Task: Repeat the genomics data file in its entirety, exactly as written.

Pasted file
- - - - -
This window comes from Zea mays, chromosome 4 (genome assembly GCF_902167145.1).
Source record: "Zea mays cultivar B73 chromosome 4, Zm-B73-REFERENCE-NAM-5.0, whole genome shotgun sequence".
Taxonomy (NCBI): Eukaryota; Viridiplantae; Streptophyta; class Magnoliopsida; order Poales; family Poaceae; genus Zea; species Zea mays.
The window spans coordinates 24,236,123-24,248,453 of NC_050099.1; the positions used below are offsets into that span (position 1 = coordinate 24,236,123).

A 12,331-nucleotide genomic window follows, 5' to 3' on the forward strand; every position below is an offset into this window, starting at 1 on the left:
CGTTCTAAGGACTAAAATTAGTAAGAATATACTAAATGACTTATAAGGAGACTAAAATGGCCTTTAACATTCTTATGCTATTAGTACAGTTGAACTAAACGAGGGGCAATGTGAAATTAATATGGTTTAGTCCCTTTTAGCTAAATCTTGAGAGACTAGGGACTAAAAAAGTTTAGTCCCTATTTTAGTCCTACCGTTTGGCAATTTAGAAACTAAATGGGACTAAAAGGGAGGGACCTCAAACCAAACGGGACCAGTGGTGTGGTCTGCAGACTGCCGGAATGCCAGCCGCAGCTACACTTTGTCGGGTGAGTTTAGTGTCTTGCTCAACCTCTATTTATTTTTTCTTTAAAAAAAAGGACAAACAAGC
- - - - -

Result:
This window comes from Zea mays, chromosome 4 (genome assembly GCF_902167145.1).
Source record: "Zea mays cultivar B73 chromosome 4, Zm-B73-REFERENCE-NAM-5.0, whole genome shotgun sequence".
Taxonomy (NCBI): Eukaryota; Viridiplantae; Streptophyta; class Magnoliopsida; order Poales; family Poaceae; genus Zea; species Zea mays.
The window spans coordinates 24,236,123-24,248,453 of NC_050099.1; the positions used below are offsets into that span (position 1 = coordinate 24,236,123).

A 12,331-nucleotide genomic window follows, 5' to 3' on the forward strand; every position below is an offset into this window, starting at 1 on the left:
CGTTCTAAGGACTAAAATTAGTAAGAATATACTAAATGACTTATAAGGAGACTAAAATGGCCTTTAACATTCTTATGCTATTAGTACAGTTGAACTAAACGAGGGGCAATGTGAAATTAATATGGTTTAGTCCCTTTTAGCTAAATCTTGAGAGACTAGGGACTAAAAAAGTTTAGTCCCTATTTTAGTCCTACCGTTTGGCAATTTAGAAACTAAATGGGACTAAAAGGGAGGGACCTCAAACCAAACGGGACCAGTGGTGTGGTCTGCAGACTGCCGGAATGCCAGCCGCAGCTACACTTTGTCGGGTGAGTTTAGTGTCTTGCTCAACCTCTATTTATTTTTTCTTTAAAAAAAAGGACAAACAAGC